compatible material. The hydrogel also exhibited an ideal consistency
for 3-D printing.
“This hydrogel has ideal flow characteristics for printing through a
nozzle,” Zhao says. “It’s like squeezing out toothpaste. You need [the
ink] to flow out of a nozzle like toothpaste, and it can maintain its
shape after it’s printed.”
From tattoos to living computers
Lu provided the team with bacterial cells engineered to light up in
response to a variety of chemical stimuli. The researchers then came up
with a recipe for their 3-D ink, using a combination of bacteria,
hydrogel, and nutrients to sustain the cells and maintain their
“We found this new ink formula works very well and can print at a high
resolution of about 30 micrometers per feature,” Zhao says. “That means
each line we print contains only a few cells. We can also print
relatively large-scale structures, measuring several centimeters.”
They printed the ink using a custom 3-D printer that they built using
standard elements combined with fixtures they machined themselves. To
demonstrate the technique, the team printed a pattern of hydrogel with
cells in the shape of a tree on an elastomer layer. After printing, they
solidified, or cured, the patch by exposing it to ultraviolet radiation.
They then adhere the transparent elastomer layer with the living
patterns on it, to skin.
To test the patch, the researchers smeared several chemical compounds
onto the back of a test subject’s hand, then pressed the hydrogel patch
over the exposed skin. Over several hours, branches of the patch’s tree
lit up when bacteria sensed their corresponding chemical stimuli.
The researchers also engineered bacteria to communicate with each other;
for instance they programmed some cells to light up only when they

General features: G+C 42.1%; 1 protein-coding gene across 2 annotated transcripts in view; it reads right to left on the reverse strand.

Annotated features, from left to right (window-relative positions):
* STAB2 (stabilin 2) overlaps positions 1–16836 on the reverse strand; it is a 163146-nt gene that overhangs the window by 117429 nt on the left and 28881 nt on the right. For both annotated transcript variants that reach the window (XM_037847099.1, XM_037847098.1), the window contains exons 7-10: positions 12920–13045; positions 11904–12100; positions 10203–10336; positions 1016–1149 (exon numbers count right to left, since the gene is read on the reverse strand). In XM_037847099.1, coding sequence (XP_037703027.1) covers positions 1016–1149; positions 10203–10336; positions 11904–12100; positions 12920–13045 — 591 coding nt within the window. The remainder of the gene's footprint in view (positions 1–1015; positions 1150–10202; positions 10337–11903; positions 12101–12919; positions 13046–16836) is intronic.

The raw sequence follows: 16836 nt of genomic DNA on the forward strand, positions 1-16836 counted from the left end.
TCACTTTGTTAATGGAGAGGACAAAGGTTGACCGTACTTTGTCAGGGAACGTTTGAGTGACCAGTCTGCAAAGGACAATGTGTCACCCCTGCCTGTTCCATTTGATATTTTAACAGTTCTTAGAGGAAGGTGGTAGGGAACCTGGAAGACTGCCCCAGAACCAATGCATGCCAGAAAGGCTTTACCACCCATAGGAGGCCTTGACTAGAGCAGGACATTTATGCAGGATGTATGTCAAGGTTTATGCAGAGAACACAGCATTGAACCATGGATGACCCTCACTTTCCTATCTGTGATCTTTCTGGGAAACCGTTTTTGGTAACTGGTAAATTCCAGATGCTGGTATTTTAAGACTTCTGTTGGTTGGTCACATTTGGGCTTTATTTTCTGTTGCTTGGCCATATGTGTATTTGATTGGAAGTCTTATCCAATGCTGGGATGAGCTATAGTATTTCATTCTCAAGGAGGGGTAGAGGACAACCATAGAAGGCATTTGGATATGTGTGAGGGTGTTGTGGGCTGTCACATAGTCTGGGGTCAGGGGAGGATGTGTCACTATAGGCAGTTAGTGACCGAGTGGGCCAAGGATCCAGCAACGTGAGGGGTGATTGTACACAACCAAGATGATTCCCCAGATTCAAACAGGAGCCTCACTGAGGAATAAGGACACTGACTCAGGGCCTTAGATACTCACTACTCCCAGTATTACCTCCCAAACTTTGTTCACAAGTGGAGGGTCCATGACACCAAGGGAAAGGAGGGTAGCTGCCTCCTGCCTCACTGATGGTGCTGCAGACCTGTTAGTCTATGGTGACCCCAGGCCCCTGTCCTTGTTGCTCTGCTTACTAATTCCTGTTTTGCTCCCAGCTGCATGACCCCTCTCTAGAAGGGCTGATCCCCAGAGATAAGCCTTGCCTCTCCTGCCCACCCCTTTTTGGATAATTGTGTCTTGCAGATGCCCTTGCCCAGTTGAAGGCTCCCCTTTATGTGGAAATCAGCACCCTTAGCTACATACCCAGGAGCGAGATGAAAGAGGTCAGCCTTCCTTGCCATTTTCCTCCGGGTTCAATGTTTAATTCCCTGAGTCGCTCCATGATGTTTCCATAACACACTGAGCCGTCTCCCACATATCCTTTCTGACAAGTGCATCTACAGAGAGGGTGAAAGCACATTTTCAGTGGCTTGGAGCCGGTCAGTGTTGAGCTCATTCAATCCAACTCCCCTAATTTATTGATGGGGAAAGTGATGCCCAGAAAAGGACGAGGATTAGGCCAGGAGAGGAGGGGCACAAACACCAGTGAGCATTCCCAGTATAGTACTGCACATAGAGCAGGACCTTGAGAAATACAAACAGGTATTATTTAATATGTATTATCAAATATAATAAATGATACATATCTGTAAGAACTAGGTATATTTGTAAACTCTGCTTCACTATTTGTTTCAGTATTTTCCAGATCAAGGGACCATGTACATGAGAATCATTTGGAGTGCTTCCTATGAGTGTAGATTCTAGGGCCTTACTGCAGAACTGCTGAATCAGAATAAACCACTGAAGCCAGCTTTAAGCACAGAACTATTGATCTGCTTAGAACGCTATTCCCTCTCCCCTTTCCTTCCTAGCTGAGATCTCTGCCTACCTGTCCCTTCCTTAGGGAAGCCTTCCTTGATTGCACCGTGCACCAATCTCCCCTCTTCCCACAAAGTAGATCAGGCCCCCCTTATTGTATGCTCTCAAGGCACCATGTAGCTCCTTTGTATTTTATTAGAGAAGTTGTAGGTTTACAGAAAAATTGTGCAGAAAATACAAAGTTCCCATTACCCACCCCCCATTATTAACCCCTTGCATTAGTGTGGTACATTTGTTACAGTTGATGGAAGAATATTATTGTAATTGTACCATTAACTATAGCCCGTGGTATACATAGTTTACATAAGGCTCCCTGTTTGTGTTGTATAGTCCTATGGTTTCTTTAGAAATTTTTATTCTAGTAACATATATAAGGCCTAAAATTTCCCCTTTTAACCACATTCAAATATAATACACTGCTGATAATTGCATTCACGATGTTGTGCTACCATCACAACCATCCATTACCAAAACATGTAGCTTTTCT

receive a certain signal from another cell. To test this type of
communication in a 3-D structure, they printed a thin sheet of hydrogel
filaments with “input,” or signal-producing bacteria and chemicals,
overlaid with another layer of filaments of an “output,” or
signal-receiving bacteria. They found the output filaments lit up only
when they overlapped and received input signals from corresponding
Yuk says in the future, researchers may use the team’s technique to
print “living computers” — structures with multiple types of cells that
communicate with each other, passing signals back and forth, much like
transistors on a microchip.
“This is very future work, but we expect to be able to print living
computational platforms that could be wearable,” Yuk says.
more near-term applications, the researchers are aiming to fabricate
customized sensors, in the form of flexible patches and stickers that
could be engineered to detect a variety of chemical and molecular
compounds. They also envision their technique may be used to manufacture
drug capsules and surgical implants, containing cells engineered produce
compounds such as glucose, to be released therapeutically over time.
“We can use bacterial cells like workers in a 3-D factory,” Liu says.
“They can be engineered to produce drugs within a 3-D scaffold, and
applications should not be confined to epidermal devices. As long as the
fabrication method and approach are viable, applications such as
implants and ingestibles should be possible.”
This research was supported, in part, by the Office of Naval Research,
National Science Foundation, National Institutes of Health, and MIT
Institute for Soldier Nanotechnologies.